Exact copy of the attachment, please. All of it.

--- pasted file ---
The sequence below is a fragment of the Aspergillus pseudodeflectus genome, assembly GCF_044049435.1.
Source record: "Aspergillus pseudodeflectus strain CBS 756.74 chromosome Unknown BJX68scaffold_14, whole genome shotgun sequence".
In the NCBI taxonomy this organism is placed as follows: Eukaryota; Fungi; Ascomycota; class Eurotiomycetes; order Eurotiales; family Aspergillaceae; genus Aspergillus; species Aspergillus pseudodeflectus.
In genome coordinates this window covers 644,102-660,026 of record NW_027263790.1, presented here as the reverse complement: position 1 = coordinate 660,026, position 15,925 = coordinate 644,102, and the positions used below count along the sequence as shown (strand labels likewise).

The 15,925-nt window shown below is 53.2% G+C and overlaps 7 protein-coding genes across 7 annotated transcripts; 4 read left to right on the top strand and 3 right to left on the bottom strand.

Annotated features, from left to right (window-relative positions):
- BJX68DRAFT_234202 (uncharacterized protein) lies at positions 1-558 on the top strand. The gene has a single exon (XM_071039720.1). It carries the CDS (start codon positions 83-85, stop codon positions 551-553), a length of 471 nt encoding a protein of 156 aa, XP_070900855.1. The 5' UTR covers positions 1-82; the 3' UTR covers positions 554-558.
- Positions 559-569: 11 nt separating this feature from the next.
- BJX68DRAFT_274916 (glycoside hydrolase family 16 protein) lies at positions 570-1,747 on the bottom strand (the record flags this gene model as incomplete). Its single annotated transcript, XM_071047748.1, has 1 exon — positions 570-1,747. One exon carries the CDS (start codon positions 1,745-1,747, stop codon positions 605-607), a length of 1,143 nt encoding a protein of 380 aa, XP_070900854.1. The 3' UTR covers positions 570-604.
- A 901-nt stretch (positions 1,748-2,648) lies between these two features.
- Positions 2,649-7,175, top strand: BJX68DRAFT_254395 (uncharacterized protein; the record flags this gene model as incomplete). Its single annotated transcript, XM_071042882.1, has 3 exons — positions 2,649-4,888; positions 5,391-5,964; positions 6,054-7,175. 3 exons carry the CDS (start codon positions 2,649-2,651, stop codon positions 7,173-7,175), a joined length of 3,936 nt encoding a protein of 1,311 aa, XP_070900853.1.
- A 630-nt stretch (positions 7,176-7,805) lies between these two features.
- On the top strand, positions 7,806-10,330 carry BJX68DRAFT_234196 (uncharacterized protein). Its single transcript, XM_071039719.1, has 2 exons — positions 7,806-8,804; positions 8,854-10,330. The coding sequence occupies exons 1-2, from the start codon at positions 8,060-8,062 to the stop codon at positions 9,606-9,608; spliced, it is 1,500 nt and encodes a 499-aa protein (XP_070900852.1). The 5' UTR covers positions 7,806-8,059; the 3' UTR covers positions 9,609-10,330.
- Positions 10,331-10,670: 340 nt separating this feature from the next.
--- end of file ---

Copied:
The sequence below is a fragment of the Aspergillus pseudodeflectus genome, assembly GCF_044049435.1.
Source record: "Aspergillus pseudodeflectus strain CBS 756.74 chromosome Unknown BJX68scaffold_14, whole genome shotgun sequence".
In the NCBI taxonomy this organism is placed as follows: Eukaryota; Fungi; Ascomycota; class Eurotiomycetes; order Eurotiales; family Aspergillaceae; genus Aspergillus; species Aspergillus pseudodeflectus.
In genome coordinates this window covers 644,102-660,026 of record NW_027263790.1, presented here as the reverse complement: position 1 = coordinate 660,026, position 15,925 = coordinate 644,102, and the positions used below count along the sequence as shown (strand labels likewise).

The 15,925-nt window shown below is 53.2% G+C and overlaps 7 protein-coding genes across 7 annotated transcripts; 4 read left to right on the top strand and 3 right to left on the bottom strand.

Annotated features, from left to right (window-relative positions):
- BJX68DRAFT_234202 (uncharacterized protein) lies at positions 1-558 on the top strand. The gene has a single exon (XM_071039720.1). It carries the CDS (start codon positions 83-85, stop codon positions 551-553), a length of 471 nt encoding a protein of 156 aa, XP_070900855.1. The 5' UTR covers positions 1-82; the 3' UTR covers positions 554-558.
- Positions 559-569: 11 nt separating this feature from the next.
- BJX68DRAFT_274916 (glycoside hydrolase family 16 protein) lies at positions 570-1,747 on the bottom strand (the record flags this gene model as incomplete). Its single annotated transcript, XM_071047748.1, has 1 exon — positions 570-1,747. One exon carries the CDS (start codon positions 1,745-1,747, stop codon positions 605-607), a length of 1,143 nt encoding a protein of 380 aa, XP_070900854.1. The 3' UTR covers positions 570-604.
- A 901-nt stretch (positions 1,748-2,648) lies between these two features.
- Positions 2,649-7,175, top strand: BJX68DRAFT_254395 (uncharacterized protein; the record flags this gene model as incomplete). Its single annotated transcript, XM_071042882.1, has 3 exons — positions 2,649-4,888; positions 5,391-5,964; positions 6,054-7,175. 3 exons carry the CDS (start codon positions 2,649-2,651, stop codon positions 7,173-7,175), a joined length of 3,936 nt encoding a protein of 1,311 aa, XP_070900853.1.
- A 630-nt stretch (positions 7,176-7,805) lies between these two features.
- On the top strand, positions 7,806-10,330 carry BJX68DRAFT_234196 (uncharacterized protein). Its single transcript, XM_071039719.1, has 2 exons — positions 7,806-8,804; positions 8,854-10,330. The coding sequence occupies exons 1-2, from the start codon at positions 8,060-8,062 to the stop codon at positions 9,606-9,608; spliced, it is 1,500 nt and encodes a 499-aa protein (XP_070900852.1). The 5' UTR covers positions 7,806-8,059; the 3' UTR covers positions 9,609-10,330.
- Positions 10,331-10,670: 340 nt separating this feature from the next.